Google Fiber must succeed

Let's all hope Google's fast, free Internet service spreads beyond Kansas City -- and challenges the overly complacent ISPs

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As you might expect, Google is not just dropping fiber all over the place and hoping people buy it. It's doing this by encouraging people in the planned service areas to recruit their neighbors into the program. Once a "fiberhood" has enough pre-orders, the Google Fiber trucks will presumably roll in and light it up.

It's a great plan for a variety of reasons. First, it allows Google to roll fiber only where it'll have a significant customer base. Second, it's virtually guaranteed that each fiberhood will have at least one or two alpha-geek types who will move heaven and Earth to get this service, evangelizing Google Fiber to their neighbors until they've reached the goal. I firmly believe that the number of private citizens marching around their neighborhoods with pamphlets containing information about Google Fiber will outnumber the Jehovah's Witnesses five to one.

A forecast for Google Fiber

It remains to be seen how this service performs, how well the hardware functions, and how smoothly the transition goes, but the fact this is moving forward and will shortly become a reality had better ring some bells with the major ISPs. Not only is Google promising speeds 100 times faster than median broadband in the area, it's doing so at an amazingly competitive price and even offering free service. That's the definition of a better mousetrap.

It stands to reason that Google would want to serve businesses as well, but there's no information or firm discussion of commercial fiber service, as far as I can tell. If Google can offer the same level of service with fixed subnet addressing and SLAs, it'll get business-class customers by the truckload -- baby steps, I suppose.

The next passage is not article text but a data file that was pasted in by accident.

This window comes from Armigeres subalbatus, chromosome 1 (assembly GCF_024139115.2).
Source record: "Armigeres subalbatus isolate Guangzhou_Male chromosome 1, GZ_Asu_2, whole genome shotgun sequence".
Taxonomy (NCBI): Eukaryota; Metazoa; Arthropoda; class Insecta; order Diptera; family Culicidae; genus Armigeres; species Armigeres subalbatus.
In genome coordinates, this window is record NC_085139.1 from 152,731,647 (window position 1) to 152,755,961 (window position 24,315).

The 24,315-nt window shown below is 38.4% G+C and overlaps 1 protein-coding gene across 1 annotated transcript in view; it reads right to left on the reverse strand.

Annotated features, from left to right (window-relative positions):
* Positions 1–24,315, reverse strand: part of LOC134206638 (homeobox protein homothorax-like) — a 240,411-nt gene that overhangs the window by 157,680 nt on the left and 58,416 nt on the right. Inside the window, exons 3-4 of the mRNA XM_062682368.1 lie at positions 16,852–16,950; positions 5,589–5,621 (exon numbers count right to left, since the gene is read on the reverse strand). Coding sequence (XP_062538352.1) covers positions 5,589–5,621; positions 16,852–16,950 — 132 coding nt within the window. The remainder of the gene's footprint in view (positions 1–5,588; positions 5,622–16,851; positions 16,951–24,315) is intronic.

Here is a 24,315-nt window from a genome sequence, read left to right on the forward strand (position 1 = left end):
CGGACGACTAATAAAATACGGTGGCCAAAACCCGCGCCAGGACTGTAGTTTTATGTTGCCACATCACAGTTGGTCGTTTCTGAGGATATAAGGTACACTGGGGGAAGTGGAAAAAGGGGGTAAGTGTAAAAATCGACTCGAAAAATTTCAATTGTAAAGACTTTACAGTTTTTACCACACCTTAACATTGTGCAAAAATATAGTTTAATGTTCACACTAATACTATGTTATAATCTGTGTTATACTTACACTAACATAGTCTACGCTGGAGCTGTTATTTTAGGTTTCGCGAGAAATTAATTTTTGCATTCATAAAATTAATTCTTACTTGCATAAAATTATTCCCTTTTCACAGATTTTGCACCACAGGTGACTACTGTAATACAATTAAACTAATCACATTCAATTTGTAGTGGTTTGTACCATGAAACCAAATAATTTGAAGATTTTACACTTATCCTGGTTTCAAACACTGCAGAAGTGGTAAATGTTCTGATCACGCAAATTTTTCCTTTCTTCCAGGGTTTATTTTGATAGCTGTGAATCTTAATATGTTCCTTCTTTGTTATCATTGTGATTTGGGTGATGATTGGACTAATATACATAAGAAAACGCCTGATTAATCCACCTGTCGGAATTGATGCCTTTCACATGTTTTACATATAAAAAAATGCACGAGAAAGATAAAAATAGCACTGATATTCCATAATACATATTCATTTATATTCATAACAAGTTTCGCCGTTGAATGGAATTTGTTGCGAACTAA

Granted, this project is currently limited to residential customers in one area in the United States, but Google owns a massive amount of dark fiber, waiting to be used. Should this pilot go as planned, I'm certain Google will put in place similar plans in other cities and states. Again, those bells had better be ringing long and loud at Comcast, Verizon, AT&T, and Time Warner.

In an ideal world, we won't have to rely on Google to ride into our town to free us from the shackles of our incumbent ISPs. The fact that Google can do this might provide the shakedown the industry desperately needs. Anything that breeds some form of real competition among carriers can only bring faster service, better pricing, and banishment of this nonsense talk about tiering and metering.

There you have the broadband disparity in a nutshell: At the same time that some ISPs are "experimenting" with data caps, metered Internet access, and tiering plans, Google is "experimenting" with absurdly fast access with no restrictions and offering it for free. It's not hard to see who wins that battle.

This story, "Google Fiber must succeed," was originally published at InfoWorld.com. Read more of Paul Venezia's The Deep End blog at InfoWorld.com. For the latest business technology news, follow InfoWorld.com on Twitter.

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